“In addition, some Gulf War veterans are suffering from unexplained illnesses that they believe might have been caused by anthrax vaccinations received during the war.”
The report cites several studies in the U.S. and the UK that showed a relationship between the anthrax vaccine and Gulf War Syndrome, and implicated the squalene, an ingredient in the vaccine. Gulf War Syndrome occurred in 34% of Persian Gulf War veterans, and 12% of non-Persian Gulf War veterans who reported receiving vaccines during the war but who did not deploy, indicating that the vaccines used during the war may be a contributing factor.
The number of inoculations were associated with increased symptoms of skin and musculoskeletal complaints in UK Gulf War veterans. Declines in long-term subjective health were associated Gulf War veterans who had received the anthrax vaccine. Vaccination against biological warfare was associated with the CDC multi-symptom syndrome in the Gulf War cohort in the UK. The production of anti- squalene antibodies in Gulf War Syndrome patients is linked to the presence of squalene in certain lots of the anthrax vaccine.
The Department of Veterans Affairs (VA) lists potential toxins that could cause Gulf War Syndrome, but dismisses the fact that the squalene-containing anthrax vaccine could be the cause. The VA also omits the plausibility of aluminum, another vaccine ingredient, which has been linked to Gulf War Syndrome. Neurotoxins in vaccines are never considered by healthcare providers for neurotoxic effects in children and adults.
7. Corruption and collusion in the vaccine industry, FDA, DOD and HHS
DOD did not concur with the GAO report. The Pentagon claimed there was no data to justify a new active surveillance program of the anthrax vaccine. DOD also stated that there was no difference between pilot separations from the military before and during the mandatory AVIP program. DOD has maintained that the anthrax vaccine was very safe and needed.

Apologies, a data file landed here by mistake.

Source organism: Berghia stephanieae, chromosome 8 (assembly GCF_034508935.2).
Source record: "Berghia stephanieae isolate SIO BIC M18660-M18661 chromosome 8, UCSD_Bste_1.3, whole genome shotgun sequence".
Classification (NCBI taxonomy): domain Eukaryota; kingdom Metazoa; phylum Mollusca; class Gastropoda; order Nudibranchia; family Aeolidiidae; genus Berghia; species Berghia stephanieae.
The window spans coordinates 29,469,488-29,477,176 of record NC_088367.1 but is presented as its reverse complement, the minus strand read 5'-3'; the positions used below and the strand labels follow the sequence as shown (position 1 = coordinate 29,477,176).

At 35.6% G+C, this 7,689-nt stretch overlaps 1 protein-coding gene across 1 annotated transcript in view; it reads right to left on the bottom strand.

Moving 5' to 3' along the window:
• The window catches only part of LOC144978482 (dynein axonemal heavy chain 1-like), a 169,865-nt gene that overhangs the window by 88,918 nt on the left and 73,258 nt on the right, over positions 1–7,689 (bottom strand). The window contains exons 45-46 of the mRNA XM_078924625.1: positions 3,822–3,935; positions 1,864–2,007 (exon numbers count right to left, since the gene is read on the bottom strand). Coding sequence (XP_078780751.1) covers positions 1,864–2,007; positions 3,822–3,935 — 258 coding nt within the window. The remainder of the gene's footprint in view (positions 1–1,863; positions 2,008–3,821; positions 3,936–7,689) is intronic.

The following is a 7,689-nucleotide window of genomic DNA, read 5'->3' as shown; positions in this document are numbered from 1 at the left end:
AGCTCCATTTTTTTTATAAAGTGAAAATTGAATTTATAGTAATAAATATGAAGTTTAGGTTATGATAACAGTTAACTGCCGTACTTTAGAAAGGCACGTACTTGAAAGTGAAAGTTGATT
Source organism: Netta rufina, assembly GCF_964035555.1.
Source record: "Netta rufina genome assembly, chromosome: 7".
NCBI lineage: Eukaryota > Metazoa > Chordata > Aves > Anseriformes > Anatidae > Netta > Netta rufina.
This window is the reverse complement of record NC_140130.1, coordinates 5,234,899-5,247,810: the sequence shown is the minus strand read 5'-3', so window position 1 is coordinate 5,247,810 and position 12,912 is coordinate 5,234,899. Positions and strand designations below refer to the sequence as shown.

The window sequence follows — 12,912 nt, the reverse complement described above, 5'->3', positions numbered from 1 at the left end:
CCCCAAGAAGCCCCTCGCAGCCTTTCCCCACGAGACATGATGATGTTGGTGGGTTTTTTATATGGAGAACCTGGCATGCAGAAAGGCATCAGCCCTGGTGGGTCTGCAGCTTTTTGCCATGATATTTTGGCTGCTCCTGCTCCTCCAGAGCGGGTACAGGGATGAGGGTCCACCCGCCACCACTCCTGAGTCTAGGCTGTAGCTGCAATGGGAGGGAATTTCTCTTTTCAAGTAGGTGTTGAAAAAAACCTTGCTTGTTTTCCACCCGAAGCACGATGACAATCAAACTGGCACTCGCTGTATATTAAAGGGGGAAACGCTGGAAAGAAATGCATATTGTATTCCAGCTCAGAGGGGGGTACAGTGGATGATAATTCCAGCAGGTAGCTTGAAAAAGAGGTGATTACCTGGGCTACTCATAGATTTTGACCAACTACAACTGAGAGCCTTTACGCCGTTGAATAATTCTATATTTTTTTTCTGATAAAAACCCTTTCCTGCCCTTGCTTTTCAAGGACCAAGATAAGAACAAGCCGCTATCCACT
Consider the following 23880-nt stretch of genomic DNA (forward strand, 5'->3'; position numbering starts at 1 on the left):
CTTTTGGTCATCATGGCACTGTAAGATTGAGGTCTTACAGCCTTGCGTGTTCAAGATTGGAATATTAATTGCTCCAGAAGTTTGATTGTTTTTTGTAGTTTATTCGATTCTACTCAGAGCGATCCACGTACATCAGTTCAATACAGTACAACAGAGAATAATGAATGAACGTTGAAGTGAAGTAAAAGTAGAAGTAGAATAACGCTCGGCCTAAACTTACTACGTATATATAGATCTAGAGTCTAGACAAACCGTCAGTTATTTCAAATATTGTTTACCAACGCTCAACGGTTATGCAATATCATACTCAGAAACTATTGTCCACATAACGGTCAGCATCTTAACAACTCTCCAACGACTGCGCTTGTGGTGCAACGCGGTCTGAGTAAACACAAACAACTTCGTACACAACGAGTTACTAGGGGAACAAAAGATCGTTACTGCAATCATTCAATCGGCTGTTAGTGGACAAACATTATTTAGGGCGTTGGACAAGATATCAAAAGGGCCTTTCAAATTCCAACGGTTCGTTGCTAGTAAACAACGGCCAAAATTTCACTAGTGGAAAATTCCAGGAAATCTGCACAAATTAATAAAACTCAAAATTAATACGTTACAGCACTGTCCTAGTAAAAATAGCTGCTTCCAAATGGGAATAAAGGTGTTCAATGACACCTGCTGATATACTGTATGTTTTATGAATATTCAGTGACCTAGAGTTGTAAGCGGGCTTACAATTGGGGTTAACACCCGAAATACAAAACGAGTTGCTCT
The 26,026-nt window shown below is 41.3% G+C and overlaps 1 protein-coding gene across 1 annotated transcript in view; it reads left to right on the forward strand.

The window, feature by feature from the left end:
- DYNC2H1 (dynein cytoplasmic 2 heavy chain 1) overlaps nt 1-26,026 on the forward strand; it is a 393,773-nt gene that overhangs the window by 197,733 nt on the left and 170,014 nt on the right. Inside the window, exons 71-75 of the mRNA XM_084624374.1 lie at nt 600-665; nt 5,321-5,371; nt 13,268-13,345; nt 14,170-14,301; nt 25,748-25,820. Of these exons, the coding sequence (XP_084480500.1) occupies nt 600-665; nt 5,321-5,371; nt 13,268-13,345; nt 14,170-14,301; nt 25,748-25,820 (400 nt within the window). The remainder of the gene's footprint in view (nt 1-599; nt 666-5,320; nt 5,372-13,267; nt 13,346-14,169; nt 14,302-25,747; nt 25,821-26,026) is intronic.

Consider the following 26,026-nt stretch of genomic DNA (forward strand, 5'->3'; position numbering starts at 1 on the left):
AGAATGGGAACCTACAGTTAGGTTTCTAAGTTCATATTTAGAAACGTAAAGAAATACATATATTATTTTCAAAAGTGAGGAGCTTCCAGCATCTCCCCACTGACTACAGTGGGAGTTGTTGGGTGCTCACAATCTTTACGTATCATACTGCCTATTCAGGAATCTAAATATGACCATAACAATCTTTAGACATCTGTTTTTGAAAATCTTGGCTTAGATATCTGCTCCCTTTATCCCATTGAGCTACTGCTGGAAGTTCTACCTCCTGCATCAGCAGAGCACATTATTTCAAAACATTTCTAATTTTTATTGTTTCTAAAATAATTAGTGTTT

To date, there is no surveillance system to know how anthrax vaccine reactions manifested over time, or how many people are living with a chronic disease as a result.
In 2008, the federal court affirmed that the FDA, HHS and DOD allowed an illegal AVIP program by mandating an experimental anthrax for military personnel that was not licensed for use against inhalation anthrax, nor approved for use by a presidential waiver.
Later in 2008, the FBI accused U.S. Army scientist Bruce Ivins of being responsible for the 2001 anthrax letter attacks. In 2010, the Amerithrax investigation portrayed Ivins’ motive as dedicating 20 years of his life to a dwindling anthrax vaccine program with failing potency tests that would not meet criteria for FDA approval and to being under scrutiny for allegations that the anthrax vaccine contributed to Gulf War Syndrome.
The FBI evidence was based on emails. The FBI alleged that the FDA had suspended the production of the anthrax vaccine just prior to the letter attacks, but the attacks were the basis for the FDA fast-tracking the vaccine that did not meet standards. The FBI affidavits also document that Ivins was honored by DOD for getting the anthrax vaccine into production. HHS allowed the AVIP program to continue until 2018, likely until stockpiles were depleted.
To date, DOD has not considered correcting the records of court-martialed and punished soldiers who refused an illegally-mandated experimental vaccine based on a manufactured crisis.
Can we really believe that one dead man is to blame for the entire anthrax vaccine program while there is evidence that the FDA acted illegally in approving an experimental vaccine that did not meet standards, DOD responded negligently when adverse reactions were overwhelming in the first year of the program, and HHS allowed the program to continue for eight more years after the FBI reported a crime of treasonous bioterrorism originating from the vaccine industry for financial benefit?
In the likelihood of a near-future SARS-CoV-2 vaccine mandate, the anthrax vaccine program failures should be studied for all of the above reasons, but mainly for the allegation that one man’s actions put an entire military population at risk for a reactive vaccine without demonstrated benefit or necessity — and for the lessons that should be applied to any future COVID-19 vaccine program.